To find the simplest cases, I shall seek first an expression for manifoldnesses of n - 1 dimensions which are everywhere equidistant from the origin of the linear element; that is, I shall seek a continuous function of position whose values distinguish them from one another.
In going outwards from the origin, this must either increase in all directions or decrease in all directions; I assume that it increases in all directions, and therefore has a minimum at that point. If, then, the first and second differential coefficients of this function are finite, its first differential must vanish, and the second differential cannot become negative; I assume that it is always positive.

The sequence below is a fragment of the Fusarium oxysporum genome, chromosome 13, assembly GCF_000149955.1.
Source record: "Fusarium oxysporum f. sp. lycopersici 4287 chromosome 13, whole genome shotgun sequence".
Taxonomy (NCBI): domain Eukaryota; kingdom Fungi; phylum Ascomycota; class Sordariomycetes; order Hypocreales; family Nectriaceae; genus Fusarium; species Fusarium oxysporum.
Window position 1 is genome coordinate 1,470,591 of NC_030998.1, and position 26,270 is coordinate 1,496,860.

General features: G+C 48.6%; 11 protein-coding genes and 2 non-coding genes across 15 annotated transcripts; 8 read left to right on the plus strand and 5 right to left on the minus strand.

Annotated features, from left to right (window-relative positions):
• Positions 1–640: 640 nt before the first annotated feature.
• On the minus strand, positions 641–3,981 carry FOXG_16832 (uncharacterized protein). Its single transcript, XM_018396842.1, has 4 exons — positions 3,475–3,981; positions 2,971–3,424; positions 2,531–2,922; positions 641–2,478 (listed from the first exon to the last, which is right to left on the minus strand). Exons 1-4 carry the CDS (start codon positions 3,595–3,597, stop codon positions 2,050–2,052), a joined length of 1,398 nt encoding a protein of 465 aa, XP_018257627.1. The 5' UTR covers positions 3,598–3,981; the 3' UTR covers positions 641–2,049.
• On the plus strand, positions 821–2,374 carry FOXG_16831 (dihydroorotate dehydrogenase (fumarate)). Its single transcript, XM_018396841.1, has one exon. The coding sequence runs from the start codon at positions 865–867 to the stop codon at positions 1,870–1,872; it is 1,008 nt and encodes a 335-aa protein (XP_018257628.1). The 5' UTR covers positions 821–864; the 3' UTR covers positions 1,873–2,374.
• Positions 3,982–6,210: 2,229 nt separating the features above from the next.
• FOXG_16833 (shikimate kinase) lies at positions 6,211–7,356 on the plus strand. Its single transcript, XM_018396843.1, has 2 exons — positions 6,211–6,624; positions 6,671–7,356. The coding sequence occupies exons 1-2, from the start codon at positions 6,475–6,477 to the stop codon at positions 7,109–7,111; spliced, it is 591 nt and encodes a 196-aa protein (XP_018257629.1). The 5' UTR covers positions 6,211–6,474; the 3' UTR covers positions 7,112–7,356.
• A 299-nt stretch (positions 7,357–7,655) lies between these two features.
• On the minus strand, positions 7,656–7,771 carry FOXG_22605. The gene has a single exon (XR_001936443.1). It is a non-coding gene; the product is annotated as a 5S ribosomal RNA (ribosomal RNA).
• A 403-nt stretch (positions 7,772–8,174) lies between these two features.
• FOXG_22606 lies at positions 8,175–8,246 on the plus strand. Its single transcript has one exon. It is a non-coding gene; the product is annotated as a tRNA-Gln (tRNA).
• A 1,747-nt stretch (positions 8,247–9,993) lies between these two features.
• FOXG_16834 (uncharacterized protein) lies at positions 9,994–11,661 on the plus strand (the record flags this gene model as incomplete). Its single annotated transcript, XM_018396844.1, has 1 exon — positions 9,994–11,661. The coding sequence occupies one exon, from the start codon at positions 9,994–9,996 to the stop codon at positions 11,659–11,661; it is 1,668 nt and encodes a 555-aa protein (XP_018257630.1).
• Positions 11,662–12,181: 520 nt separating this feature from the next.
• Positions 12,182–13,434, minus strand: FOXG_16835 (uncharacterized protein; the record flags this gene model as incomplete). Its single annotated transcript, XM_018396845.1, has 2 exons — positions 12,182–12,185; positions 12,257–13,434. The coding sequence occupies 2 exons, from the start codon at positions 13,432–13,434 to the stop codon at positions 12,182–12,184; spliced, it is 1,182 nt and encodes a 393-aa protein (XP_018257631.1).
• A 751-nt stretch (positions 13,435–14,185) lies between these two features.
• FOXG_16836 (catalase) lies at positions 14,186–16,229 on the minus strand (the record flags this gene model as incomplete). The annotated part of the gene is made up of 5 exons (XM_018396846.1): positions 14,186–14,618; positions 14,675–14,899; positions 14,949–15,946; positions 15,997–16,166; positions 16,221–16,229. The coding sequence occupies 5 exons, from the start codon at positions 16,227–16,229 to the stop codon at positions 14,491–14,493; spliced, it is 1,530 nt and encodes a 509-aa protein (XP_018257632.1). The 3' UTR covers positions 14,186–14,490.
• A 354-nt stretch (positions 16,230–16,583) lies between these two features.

This differential expression, of the second order remains constant when ds remains constant, and increases in the duplicate ratio when the dx, and therefore also ds, increase in the same ratio; it must therefore be ds2 multiplied by a constant, and consequently ds is the square root of an always positive integral homogeneous function of the second order of the quantities dx, in which the coefficients are continuous functions of the quantities x.
The next case in simplicity includes those manifoldnesses in which the line-element may be expressed as the fourth root of a quartic differential expression. The investigation of this more general kind would require no really different principles, but would take considerable time and throw little new light on the theory of space, especially as the results cannot be geometrically expressed; I restrict myself, therefore, to those manifoldnesses in which the line element is expressed as the square root of a quadric differential expression.